Both departments rely heavily on individual investigators' judgments, and they follow similar procedures for collecting, storing and retrieving evidence. The movement of rape kits among crime labs, property rooms, clerical personnel, detectives and prosecutors is painstakingly documented.
In the Sheriff's Department, detectives, in writing their initial crime report, assign evidence a "retention" number, which usually refers to the length of the statute of limitations.
About every six months, personnel in the department's property and evidence unit in Whittier ask for instructions on what to do with the evidence. The unit has three 20-by-40-foot freezers where biological evidence is stored and will soon have a fourth.
Detectives tell the property room to save the evidence or destroy it. They are not required to give any explanation for their choice, Zavalo said.
"The case investigator is responsible, because they should be, and are, aware of what's going on with the case," he said.
At the LAPD, a supervisor must approve a detective's decision, Ward said.
The authorization is given monthly on a "disposition summary" document that detectives receive from the property and evidence unit. Ward said that whoever approves the disposal of evidence is expected to review the case file or consult with any former detective assigned to it before authorizing disposal.
Johnson, the support services administrator, said unneeded evidence has to be thrown away periodically to save space.
"We definitely have space problems," she said. The property room, which is on Ramirez Street, will soon add about 2,000 square feet of freezer space to the 3,000 it already has. Even with that, she expects the unit to run out of space before the end of the year if the moratorium continues.
The California Department of Justice maintains two computer databases of DNA evidence, one with more than 224,000 DNA profiles of people convicted of sexual offenses, domestic assault, certain robberies and other crimes. Although the database was established in 1994, it didn't become large enough to be useful until about 18 months ago, according Frank Fitzpatrick, director of forensic services for the Orange County Sheriff's Department.
The state also maintains a database of DNA material collected from unsolved sex offenses. The two databases permit investigators to cross-check DNA profiles in unsolved rapes with the profiles in the database of criminals.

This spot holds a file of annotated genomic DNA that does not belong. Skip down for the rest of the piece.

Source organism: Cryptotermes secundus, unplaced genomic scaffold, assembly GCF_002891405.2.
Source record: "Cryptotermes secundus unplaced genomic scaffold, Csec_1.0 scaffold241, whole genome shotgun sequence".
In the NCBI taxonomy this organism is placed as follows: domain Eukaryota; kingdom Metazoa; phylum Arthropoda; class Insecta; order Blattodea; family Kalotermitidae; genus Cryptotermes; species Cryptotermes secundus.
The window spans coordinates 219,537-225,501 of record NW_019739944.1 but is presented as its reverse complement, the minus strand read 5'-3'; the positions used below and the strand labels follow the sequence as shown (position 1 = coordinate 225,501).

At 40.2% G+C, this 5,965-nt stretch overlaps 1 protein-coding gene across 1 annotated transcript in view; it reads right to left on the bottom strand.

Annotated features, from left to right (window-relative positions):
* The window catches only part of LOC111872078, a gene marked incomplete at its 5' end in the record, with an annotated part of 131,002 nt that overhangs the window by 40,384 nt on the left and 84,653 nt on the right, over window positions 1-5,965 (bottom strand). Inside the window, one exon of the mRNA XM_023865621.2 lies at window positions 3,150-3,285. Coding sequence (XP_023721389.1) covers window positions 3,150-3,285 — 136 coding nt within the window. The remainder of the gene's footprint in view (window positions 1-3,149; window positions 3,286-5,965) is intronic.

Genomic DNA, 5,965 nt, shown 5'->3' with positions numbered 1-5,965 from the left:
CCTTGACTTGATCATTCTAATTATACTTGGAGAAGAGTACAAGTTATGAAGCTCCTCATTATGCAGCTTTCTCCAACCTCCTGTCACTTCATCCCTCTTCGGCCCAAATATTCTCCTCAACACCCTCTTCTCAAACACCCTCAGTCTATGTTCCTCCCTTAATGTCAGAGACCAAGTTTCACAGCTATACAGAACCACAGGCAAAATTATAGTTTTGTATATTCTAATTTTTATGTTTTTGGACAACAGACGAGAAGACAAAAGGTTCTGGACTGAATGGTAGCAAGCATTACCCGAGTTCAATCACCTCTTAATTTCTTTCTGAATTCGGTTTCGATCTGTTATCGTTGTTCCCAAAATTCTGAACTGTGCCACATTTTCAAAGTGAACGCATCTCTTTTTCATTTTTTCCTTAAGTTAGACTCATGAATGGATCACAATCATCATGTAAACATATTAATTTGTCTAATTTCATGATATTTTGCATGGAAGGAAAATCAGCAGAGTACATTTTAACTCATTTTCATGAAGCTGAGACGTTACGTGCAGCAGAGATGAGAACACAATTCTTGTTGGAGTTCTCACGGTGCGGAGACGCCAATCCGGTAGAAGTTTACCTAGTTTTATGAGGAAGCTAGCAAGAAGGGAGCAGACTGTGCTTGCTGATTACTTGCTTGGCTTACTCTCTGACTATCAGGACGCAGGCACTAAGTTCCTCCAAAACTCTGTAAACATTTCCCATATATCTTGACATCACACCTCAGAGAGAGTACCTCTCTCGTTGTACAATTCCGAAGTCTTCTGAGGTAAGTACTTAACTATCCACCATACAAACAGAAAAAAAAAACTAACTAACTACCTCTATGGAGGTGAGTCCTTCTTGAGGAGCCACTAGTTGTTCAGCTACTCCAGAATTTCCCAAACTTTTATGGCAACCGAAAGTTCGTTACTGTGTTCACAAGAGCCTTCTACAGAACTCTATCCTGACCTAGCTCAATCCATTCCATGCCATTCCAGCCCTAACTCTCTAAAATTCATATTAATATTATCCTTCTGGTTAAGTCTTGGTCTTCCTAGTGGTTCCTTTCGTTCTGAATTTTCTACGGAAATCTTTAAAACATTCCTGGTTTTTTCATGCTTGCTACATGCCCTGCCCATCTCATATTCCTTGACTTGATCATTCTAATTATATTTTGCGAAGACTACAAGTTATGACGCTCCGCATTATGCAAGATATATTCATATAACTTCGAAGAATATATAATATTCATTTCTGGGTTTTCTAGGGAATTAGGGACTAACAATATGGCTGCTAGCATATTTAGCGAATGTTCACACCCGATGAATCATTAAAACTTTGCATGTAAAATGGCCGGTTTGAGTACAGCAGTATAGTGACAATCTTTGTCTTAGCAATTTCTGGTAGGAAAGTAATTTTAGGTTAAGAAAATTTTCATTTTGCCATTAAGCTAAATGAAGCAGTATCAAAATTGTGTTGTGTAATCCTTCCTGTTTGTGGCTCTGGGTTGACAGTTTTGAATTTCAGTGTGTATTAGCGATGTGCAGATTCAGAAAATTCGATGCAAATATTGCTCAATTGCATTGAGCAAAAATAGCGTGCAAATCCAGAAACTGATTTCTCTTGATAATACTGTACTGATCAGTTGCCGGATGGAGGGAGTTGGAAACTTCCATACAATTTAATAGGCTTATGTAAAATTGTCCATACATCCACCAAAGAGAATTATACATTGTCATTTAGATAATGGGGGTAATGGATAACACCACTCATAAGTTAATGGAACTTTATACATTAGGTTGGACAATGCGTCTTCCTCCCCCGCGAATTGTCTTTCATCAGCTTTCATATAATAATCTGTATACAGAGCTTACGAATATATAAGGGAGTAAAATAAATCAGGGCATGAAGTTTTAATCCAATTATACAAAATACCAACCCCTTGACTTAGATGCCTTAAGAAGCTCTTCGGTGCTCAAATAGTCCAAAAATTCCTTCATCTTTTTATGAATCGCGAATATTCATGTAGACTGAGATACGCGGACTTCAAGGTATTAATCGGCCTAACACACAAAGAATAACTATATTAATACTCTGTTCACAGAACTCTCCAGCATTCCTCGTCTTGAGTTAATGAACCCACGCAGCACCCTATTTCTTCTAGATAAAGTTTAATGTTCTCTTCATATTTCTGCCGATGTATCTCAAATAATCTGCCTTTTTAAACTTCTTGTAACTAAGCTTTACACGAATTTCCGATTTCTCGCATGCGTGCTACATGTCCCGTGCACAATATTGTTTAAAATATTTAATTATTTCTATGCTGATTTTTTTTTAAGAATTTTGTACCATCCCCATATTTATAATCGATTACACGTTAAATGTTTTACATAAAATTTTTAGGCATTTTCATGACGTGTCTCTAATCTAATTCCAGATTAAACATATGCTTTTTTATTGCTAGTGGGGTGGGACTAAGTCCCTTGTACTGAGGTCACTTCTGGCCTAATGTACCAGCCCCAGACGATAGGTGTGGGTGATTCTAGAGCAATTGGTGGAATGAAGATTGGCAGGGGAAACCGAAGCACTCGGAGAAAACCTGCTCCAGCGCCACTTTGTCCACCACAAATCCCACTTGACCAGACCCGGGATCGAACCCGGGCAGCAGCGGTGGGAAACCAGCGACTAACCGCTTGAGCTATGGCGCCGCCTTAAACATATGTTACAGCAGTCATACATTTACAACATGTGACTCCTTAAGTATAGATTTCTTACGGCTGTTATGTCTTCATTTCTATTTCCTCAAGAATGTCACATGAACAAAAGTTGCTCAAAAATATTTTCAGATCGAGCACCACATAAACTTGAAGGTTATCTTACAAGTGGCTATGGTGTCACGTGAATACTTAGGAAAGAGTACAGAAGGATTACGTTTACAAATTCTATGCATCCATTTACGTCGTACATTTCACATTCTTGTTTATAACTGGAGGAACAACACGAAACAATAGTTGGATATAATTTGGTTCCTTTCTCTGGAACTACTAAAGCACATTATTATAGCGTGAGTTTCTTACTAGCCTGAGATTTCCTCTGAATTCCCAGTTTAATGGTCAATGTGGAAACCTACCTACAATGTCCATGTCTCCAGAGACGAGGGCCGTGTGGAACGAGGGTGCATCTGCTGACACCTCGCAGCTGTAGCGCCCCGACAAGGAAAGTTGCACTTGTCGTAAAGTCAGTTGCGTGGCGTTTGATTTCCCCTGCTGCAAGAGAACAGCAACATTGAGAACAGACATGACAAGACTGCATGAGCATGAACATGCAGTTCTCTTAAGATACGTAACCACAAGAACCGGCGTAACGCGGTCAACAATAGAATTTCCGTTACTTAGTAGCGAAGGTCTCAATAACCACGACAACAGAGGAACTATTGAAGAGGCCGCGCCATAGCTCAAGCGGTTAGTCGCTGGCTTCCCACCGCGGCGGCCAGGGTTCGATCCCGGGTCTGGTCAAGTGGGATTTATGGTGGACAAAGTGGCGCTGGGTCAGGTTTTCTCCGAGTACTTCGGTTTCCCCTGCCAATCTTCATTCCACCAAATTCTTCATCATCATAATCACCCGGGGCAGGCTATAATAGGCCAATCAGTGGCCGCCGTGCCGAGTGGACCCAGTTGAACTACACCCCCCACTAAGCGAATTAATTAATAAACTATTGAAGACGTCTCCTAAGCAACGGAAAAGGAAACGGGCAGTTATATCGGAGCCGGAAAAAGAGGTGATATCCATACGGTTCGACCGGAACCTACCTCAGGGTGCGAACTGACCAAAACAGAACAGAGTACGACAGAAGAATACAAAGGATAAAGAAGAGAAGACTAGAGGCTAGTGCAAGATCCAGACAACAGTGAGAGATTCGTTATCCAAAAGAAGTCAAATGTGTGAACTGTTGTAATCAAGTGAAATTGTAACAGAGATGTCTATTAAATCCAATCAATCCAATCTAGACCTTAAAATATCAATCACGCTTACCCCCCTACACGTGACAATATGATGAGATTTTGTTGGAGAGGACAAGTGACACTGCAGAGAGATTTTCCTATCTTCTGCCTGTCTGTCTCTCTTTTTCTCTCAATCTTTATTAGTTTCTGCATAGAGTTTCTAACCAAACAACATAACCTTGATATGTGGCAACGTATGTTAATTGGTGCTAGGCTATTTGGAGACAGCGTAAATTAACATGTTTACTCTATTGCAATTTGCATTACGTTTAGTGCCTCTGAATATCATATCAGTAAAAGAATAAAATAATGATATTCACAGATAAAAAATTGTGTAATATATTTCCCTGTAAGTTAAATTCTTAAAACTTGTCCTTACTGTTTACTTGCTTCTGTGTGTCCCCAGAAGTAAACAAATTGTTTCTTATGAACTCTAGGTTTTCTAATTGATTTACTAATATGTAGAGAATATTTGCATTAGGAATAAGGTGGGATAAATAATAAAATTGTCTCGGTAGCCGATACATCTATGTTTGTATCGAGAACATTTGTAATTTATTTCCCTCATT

As the number of DNA profiles in the databases increases, detectives have a greater chance of finding rapists. That's why the new statute of limitations law that went into effect in 2001 is so important, experts say.
At the very least, the law extends the time limit from six years to 10. It allows the investigation to continue without any deadline for sex offenses committed after Jan. 1, 2001, if the DNA is analyzed within two years of the offense.
For crimes committed before 2001, the biological evidence must be analyzed before 2004 to put the statute of limitations on hold.
The statutory clock will not start ticking again until the DNA has been conclusively matched with a suspect, at which time authorities have one year to begin prosecution.
Rape survivors say the new law, combined with rapid scientific advances, has made the destruction of biological evidence and the huge backlogs especially egregious. For them, it means law enforcement has frittered away opportunities to solve cases and stop countless other sex offenses.
The Rainbow Sisters will hold a "DNA Awareness March and Rally For Public Safety" in front of Los Angeles police headquarters at Parker Center to, among other things, protest the destruction of rape kits.
"This is a core safety issue," said Jeri Elster, a rape survivor and member of the group.
Even if a rape kit cannot be used to prosecute the case for which it was meant, the DNA profile could help stop the rapist if he is charged with a subsequent offense, said Lisa Kahn, a prosecutor who heads the Los Angeles County district attorney's forensic science unit.
"It can be used as corroborative information," she said.
More than that, Kahn added, rape survivors need to know if their attacker has been caught.
"From a purely humanistic view point," Kahn said, "if you can someday tell a victim, 'Hey, we've caught the guy, we're prosecuting him, and we're going to put him away for a long time,' it gives them some relief."
Patti Lancaster, the 1992 rape survivor, agrees. "To know he is in prison would make me feel fabulous," she said.
"Just this morning on the set [for a commercial shoot], one of our people had the cologne that was so similar to his," she said, referring to the rapist.
"It was a reminder of the incident," she said. "That he's still out there. That it can happen again."